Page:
Uhuru-Spirit News


November 11, 2015 | Uhuruspirit

Pro-Biafran activists march for the release of Nnamdi Kanu

Protests launched last weekend by pro-Biafra activists over the continued detention Nnamdi Kanu, an activist who supports the creation of a breakaway state of Biafra, has continued in different parts of Nigeria.

The director of banned Radio Biafra was arrested last month and is still being held despite a court order to free him, his supporters say.

Nigeria's former Eastern region had seceded in 1967 to form the Republic of Biafra following the genocidal killings of Easterners, mostly ethnic Igbos, in different parts of the country.

More than one million people lost their lives during a three-year civil war that ended in 1970.

Secessionist groups have attracted the support of many young people in the south-east in recent years amid claims that the region and its people have been unfairly treated by successive Nigerian governments.

On Tuesday, police in Nigeria’s oil hub of Port Harcourt fired shots and teargas to disperse hundreds of pro-Biafra supporters as they marched for the release of the detained activist who is also the leader of the Indigenous People of Biafra (IPOB).

Activists said that five people were killed and several others injured after police fired shots and teargas to disperse the protesters in Port Harcourt - the largest city in the region.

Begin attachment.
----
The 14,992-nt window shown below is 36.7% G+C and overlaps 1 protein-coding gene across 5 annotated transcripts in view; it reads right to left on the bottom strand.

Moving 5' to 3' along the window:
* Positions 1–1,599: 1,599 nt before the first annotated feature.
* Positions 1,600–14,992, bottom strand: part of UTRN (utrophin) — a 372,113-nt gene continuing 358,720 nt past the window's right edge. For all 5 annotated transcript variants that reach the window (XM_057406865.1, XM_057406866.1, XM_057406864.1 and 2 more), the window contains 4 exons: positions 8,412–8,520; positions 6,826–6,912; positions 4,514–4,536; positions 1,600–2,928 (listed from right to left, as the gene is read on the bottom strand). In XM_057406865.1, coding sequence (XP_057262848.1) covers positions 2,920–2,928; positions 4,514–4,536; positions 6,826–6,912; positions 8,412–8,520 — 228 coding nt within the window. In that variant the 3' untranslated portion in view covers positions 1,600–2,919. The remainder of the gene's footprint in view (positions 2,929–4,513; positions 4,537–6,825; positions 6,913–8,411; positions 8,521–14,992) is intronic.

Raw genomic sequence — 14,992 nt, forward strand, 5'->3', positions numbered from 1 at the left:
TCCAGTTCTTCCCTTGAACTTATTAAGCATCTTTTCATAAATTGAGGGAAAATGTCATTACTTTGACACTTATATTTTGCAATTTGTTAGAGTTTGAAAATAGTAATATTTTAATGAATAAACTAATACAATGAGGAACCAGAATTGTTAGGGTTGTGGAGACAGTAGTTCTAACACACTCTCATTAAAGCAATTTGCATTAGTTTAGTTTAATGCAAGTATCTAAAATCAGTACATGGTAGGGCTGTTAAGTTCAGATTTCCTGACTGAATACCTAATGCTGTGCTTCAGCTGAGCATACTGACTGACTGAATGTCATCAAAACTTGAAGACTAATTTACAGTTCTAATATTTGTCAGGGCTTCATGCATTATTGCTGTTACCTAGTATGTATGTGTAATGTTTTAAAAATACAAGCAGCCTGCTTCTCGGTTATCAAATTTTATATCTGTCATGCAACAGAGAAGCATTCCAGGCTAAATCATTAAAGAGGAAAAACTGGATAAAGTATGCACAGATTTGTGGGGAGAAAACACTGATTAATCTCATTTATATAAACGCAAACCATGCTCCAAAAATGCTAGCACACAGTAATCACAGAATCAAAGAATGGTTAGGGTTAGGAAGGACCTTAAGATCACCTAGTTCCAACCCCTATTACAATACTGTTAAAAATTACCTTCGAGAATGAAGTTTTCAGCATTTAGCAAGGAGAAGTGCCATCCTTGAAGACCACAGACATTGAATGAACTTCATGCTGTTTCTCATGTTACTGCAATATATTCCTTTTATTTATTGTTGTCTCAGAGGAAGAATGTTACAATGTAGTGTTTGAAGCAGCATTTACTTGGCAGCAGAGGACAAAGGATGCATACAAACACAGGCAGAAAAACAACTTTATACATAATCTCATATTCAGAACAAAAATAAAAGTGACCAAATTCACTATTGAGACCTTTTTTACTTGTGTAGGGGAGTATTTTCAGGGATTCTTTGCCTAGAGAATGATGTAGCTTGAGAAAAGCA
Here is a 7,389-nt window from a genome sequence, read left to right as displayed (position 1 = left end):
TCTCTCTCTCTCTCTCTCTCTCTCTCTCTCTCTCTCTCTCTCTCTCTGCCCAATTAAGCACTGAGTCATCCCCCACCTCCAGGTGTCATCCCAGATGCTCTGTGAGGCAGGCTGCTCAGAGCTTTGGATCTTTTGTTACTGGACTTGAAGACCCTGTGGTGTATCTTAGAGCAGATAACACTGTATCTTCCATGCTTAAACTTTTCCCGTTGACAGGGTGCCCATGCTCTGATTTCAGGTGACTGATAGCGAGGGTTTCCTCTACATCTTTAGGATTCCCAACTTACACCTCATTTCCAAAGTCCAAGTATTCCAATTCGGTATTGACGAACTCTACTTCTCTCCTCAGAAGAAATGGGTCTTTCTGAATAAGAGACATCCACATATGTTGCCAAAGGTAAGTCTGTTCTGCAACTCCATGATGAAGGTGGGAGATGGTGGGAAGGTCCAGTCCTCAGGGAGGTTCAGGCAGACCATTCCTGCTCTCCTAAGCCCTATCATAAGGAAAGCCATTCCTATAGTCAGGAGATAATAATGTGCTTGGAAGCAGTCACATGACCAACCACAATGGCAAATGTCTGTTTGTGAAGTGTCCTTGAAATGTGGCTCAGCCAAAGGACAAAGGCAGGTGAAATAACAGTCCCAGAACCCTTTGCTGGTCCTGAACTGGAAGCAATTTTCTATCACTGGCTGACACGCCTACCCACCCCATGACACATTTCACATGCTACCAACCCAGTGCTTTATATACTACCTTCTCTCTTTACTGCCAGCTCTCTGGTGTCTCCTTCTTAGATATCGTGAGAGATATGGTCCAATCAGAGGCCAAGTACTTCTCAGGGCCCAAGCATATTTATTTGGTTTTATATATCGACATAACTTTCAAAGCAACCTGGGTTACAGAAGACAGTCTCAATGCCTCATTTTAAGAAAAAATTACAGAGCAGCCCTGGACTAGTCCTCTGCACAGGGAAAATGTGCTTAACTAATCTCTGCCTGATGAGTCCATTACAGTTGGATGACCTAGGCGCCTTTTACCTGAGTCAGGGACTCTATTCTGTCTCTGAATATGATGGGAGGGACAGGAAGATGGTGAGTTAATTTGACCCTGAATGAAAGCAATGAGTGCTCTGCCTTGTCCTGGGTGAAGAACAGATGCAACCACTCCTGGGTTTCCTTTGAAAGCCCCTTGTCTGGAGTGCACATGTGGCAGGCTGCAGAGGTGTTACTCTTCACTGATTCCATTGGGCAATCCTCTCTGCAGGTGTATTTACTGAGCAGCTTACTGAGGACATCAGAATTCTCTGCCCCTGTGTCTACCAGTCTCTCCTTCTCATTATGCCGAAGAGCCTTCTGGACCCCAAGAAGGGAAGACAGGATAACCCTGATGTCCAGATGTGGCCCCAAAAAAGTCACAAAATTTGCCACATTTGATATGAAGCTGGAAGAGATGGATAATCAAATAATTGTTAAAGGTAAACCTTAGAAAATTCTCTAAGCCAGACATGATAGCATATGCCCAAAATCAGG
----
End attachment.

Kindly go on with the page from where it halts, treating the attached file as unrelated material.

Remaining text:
But police spokesman Ahmad Muhammad said this was untrue.

"Measures have been put in place to handle the situation in such a way that public peace is not disrupted and to ensure life and property are protected," he told the AFP news agency.

Protests were also held on Tuesday in the city of Owerri in Imo state, a day after the region's biggest market in the city of Aba was reportedly shut down by protesters.

The protests started peacefully on Friday in the oil-rich Delta state and has since taken place in five other major cities in the region.

The demonstrators are mostly young men holding Biafra flags and banners with pictures of Mr Kanu.

The protesters have vowed not to give up until Nnamdi Kanu is released.

It is not clear where Radio Biafra is based but it mainly broadcasts to the Igbo-speaking south-east of the country.

The Nigerian government says it has been operating without a licence and began jamming its signals in July, but its broadcasts are still available online and via mobile phones by a dialling a local number.

DIRECTOR of Radio Biafra and leader of Indigenous People of Biafra, IPOB, Nnamdi Kanu

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